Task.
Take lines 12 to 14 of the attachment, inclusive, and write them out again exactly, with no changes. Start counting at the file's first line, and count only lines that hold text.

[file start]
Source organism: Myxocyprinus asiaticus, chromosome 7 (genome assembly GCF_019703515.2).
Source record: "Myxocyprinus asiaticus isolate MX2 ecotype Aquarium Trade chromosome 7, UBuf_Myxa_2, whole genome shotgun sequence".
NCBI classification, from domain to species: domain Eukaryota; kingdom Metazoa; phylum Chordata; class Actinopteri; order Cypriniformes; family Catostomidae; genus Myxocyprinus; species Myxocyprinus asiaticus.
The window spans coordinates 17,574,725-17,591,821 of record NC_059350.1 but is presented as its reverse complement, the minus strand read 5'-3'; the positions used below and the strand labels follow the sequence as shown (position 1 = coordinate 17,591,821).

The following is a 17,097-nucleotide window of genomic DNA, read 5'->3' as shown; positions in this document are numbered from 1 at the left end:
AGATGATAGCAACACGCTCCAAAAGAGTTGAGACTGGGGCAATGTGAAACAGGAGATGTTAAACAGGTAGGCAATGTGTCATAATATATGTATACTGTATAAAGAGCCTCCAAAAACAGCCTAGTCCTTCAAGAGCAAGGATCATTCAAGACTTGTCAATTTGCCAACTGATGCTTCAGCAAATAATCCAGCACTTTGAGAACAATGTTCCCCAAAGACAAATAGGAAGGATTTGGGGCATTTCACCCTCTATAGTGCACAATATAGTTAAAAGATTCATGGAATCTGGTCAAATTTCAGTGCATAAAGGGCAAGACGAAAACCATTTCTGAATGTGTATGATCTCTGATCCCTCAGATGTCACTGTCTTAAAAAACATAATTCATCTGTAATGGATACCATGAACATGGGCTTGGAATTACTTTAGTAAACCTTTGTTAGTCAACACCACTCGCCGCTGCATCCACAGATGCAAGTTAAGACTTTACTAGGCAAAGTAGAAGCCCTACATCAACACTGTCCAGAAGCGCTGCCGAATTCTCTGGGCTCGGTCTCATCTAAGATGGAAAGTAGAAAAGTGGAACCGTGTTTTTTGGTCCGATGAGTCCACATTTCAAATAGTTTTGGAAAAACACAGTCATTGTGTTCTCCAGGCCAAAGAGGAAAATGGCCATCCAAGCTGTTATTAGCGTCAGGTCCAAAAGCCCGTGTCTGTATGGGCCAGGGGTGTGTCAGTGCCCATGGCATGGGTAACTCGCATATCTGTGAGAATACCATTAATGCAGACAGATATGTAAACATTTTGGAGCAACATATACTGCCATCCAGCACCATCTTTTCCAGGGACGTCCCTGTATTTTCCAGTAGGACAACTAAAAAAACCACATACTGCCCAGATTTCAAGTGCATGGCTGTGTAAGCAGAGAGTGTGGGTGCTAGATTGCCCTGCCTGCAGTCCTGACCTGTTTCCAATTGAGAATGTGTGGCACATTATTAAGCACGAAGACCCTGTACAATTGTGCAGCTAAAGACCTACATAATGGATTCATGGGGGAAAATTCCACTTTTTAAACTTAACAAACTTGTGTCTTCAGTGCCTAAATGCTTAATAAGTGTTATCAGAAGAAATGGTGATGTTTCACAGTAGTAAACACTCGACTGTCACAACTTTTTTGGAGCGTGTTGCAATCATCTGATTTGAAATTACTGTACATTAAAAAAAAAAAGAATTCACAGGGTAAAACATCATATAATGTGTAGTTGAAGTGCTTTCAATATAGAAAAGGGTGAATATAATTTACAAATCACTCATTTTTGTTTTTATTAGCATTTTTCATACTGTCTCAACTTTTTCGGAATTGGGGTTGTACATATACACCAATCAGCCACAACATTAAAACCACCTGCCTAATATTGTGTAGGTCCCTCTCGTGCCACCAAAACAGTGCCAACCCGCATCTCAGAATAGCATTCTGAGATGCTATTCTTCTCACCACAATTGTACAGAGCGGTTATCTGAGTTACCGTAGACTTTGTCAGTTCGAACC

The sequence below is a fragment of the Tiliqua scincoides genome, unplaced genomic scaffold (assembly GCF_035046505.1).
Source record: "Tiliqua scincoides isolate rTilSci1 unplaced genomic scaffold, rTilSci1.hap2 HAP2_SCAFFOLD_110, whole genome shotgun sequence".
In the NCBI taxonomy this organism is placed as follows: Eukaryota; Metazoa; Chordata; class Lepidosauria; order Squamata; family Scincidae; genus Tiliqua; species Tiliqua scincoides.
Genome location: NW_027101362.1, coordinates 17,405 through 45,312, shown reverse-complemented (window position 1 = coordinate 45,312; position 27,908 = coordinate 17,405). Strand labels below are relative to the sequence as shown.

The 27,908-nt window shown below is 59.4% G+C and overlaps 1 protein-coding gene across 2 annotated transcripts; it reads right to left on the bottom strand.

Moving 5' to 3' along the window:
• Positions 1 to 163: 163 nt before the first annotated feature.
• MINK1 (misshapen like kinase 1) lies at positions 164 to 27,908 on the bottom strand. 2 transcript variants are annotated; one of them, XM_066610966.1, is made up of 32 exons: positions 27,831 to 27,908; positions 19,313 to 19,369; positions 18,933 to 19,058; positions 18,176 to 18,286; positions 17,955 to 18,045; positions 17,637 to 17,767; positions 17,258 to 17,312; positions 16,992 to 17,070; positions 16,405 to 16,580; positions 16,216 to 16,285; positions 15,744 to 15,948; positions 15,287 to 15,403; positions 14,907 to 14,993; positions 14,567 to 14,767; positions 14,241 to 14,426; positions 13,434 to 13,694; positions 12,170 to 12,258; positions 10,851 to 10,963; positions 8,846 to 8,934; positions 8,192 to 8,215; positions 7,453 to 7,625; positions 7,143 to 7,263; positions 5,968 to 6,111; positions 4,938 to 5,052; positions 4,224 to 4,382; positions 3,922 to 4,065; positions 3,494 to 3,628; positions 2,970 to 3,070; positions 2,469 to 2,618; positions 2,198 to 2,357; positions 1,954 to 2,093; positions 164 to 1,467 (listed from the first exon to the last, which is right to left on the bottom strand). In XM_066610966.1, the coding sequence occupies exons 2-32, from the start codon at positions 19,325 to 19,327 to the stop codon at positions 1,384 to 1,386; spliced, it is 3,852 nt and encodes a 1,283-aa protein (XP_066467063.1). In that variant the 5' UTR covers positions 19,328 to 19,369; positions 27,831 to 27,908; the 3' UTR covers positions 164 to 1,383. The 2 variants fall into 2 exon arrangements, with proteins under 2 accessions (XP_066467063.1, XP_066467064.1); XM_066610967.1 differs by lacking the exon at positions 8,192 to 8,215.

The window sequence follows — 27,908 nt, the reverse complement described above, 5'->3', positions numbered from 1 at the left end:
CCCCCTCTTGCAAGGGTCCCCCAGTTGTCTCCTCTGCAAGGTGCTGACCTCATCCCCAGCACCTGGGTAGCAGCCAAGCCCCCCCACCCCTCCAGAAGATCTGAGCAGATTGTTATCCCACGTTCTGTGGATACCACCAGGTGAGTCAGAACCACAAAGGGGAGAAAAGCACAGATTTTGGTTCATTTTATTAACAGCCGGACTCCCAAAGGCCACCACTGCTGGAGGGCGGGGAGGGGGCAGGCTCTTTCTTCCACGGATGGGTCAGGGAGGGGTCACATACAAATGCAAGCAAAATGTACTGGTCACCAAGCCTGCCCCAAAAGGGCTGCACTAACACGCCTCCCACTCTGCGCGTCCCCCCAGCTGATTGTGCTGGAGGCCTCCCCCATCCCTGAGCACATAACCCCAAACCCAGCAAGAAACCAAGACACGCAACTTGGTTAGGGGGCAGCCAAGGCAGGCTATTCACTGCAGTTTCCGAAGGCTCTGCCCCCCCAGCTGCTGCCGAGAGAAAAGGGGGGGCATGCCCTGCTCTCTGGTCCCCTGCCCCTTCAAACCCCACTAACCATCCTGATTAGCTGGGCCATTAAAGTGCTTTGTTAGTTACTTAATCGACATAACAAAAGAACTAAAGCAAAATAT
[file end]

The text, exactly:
Moving 5' to 3' along the window:
• Positions 1 to 163: 163 nt before the first annotated feature.
• MINK1 (misshapen like kinase 1) lies at positions 164 to 27,908 on the bottom strand. 2 transcript variants are annotated; one of them, XM_066610966.1, is made up of 32 exons: positions 27,831 to 27,908; positions 19,313 to 19,369; positions 18,933 to 19,058; positions 18,176 to 18,286; positions 17,955 to 18,045; positions 17,637 to 17,767; positions 17,258 to 17,312; positions 16,992 to 17,070; positions 16,405 to 16,580; positions 16,216 to 16,285; positions 15,744 to 15,948; positions 15,287 to 15,403; positions 14,907 to 14,993; positions 14,567 to 14,767; positions 14,241 to 14,426; positions 13,434 to 13,694; positions 12,170 to 12,258; positions 10,851 to 10,963; positions 8,846 to 8,934; positions 8,192 to 8,215; positions 7,453 to 7,625; positions 7,143 to 7,263; positions 5,968 to 6,111; positions 4,938 to 5,052; positions 4,224 to 4,382; positions 3,922 to 4,065; positions 3,494 to 3,628; positions 2,970 to 3,070; positions 2,469 to 2,618; positions 2,198 to 2,357; positions 1,954 to 2,093; positions 164 to 1,467 (listed from the first exon to the last, which is right to left on the bottom strand). In XM_066610966.1, the coding sequence occupies exons 2-32, from the start codon at positions 19,325 to 19,327 to the stop codon at positions 1,384 to 1,386; spliced, it is 3,852 nt and encodes a 1,283-aa protein (XP_066467063.1). In that variant the 5' UTR covers positions 19,328 to 19,369; positions 27,831 to 27,908; the 3' UTR covers positions 164 to 1,383. The 2 variants fall into 2 exon arrangements, with proteins under 2 accessions (XP_066467063.1, XP_066467064.1); XM_066610967.1 differs by lacking the exon at positions 8,192 to 8,215.